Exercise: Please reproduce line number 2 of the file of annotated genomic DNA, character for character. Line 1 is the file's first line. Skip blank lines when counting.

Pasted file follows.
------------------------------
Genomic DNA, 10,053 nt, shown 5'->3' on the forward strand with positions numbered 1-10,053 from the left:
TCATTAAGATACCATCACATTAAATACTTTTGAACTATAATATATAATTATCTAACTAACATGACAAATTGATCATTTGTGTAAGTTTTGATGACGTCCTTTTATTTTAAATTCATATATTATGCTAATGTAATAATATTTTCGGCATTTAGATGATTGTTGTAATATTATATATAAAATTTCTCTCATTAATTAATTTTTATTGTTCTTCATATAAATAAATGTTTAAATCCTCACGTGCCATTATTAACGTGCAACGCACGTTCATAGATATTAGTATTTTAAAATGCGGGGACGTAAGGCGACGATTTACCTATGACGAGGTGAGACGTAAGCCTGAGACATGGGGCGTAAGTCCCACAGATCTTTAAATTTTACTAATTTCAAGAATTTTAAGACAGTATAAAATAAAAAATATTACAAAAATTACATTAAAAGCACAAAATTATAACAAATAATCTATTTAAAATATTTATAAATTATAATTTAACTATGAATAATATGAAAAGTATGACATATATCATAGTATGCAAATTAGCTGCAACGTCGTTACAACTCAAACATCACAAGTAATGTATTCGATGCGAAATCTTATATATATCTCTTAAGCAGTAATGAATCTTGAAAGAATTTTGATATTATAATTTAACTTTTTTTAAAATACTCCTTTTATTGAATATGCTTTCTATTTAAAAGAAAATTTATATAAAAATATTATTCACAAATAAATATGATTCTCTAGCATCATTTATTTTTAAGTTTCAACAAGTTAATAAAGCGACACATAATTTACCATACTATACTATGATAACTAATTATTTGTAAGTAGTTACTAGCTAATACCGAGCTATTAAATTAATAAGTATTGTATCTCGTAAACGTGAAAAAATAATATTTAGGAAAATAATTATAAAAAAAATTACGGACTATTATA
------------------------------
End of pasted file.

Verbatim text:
TCATTAAGATACCATCACATTAAATACTTTTGAACTATAATATATAATTATCTAACTAACATGACAAATTGATCATTTGTGTAAGTTTTGATGACGTCCTTTTATTTTAAATTCATATATTATGCTAATGTAATAATATTTTCGGCATTTAGATGATTGTTGTAATATTATATATAAAATTTCTCTCATTAATTAATTTTTATTGTTCTTCATATAAATAAATGTTTAAATCCTCACGTGCCATTATTAACGTGCAACGCACGTTCATAGATATTAGTATTTTAAAATGCGGGGACGTAAGGCGACGATTTACCTATGACGAGGTGAGACGTAAGCCTGAGACATGGGGCGTAAGTCCCACAGATCTTTAAATTTTACTAATTTCAAGAATTTTAAGACAGTATAAAATAAAAAATATTACAAAAATTACATTAAAAGCACAAAATTATAACAAATAATCTATTTAAAATATTTATAAATTATAATTTAACTATGAATAATATGAAAAGTATGACATATATCATAGTATGCAAATTAGCTGCAACGTCGTTACAACTCAAACATCACAAGTAATGTATTCGATGCGAAATCTTATATATATCTCTTAAGCAGTAATGAATCTTGAAAGAATTTTGATATTATAATTTAACTTTTTTTAAAATACTCCTTTTATTGAATATGCTTTCTATTTAAAAGAAAATTTATATAAAAATATTATTCACAAATAAATATGATTCTCTAGCATCATTTATTTTTAAGTTTCAACAAGTTAATAAAGCGACACATAATTTACCATACTATACTATGATAACTAATTATTTGTAAGTAGTTACTAGCTAATACCGAGCTATTAAATTAATAAGTATTGTATCTCGTAAACGTGAAAAAATAATATTTAGGAAAATAATTATAAAAAAAATTACGGACTATTATA